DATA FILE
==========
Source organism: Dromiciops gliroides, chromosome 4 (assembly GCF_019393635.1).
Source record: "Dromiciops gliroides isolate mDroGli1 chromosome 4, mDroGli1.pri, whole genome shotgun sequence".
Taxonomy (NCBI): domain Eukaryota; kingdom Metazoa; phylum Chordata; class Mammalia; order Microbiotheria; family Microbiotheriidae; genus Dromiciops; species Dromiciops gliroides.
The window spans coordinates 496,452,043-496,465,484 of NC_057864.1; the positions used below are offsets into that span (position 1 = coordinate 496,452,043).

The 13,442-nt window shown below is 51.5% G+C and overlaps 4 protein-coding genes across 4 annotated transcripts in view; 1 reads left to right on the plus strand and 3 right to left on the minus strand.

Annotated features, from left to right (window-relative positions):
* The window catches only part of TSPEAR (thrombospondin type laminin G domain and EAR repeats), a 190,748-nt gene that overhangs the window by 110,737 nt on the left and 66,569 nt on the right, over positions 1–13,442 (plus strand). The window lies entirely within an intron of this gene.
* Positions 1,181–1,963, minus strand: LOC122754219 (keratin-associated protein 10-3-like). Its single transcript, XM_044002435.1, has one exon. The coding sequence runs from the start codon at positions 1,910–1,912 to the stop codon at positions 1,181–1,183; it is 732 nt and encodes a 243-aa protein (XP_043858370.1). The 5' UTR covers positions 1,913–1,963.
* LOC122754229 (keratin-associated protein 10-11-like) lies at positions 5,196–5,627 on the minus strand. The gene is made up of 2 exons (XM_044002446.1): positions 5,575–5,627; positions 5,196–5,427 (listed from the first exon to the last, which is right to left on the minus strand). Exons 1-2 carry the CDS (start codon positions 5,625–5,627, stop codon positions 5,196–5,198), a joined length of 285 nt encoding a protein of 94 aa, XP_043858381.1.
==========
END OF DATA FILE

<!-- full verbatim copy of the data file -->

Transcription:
Source organism: Dromiciops gliroides, chromosome 4 (assembly GCF_019393635.1).
Source record: "Dromiciops gliroides isolate mDroGli1 chromosome 4, mDroGli1.pri, whole genome shotgun sequence".
Taxonomy (NCBI): domain Eukaryota; kingdom Metazoa; phylum Chordata; class Mammalia; order Microbiotheria; family Microbiotheriidae; genus Dromiciops; species Dromiciops gliroides.
The window spans coordinates 496,452,043-496,465,484 of NC_057864.1; the positions used below are offsets into that span (position 1 = coordinate 496,452,043).

The 13,442-nt window shown below is 51.5% G+C and overlaps 4 protein-coding genes across 4 annotated transcripts in view; 1 reads left to right on the plus strand and 3 right to left on the minus strand.

Annotated features, from left to right (window-relative positions):
* The window catches only part of TSPEAR (thrombospondin type laminin G domain and EAR repeats), a 190,748-nt gene that overhangs the window by 110,737 nt on the left and 66,569 nt on the right, over positions 1–13,442 (plus strand). The window lies entirely within an intron of this gene.
* Positions 1,181–1,963, minus strand: LOC122754219 (keratin-associated protein 10-3-like). Its single transcript, XM_044002435.1, has one exon. The coding sequence runs from the start codon at positions 1,910–1,912 to the stop codon at positions 1,181–1,183; it is 732 nt and encodes a 243-aa protein (XP_043858370.1). The 5' UTR covers positions 1,913–1,963.
* LOC122754229 (keratin-associated protein 10-11-like) lies at positions 5,196–5,627 on the minus strand. The gene is made up of 2 exons (XM_044002446.1): positions 5,575–5,627; positions 5,196–5,427 (listed from the first exon to the last, which is right to left on the minus strand). Exons 1-2 carry the CDS (start codon positions 5,625–5,627, stop codon positions 5,196–5,198), a joined length of 285 nt encoding a protein of 94 aa, XP_043858381.1.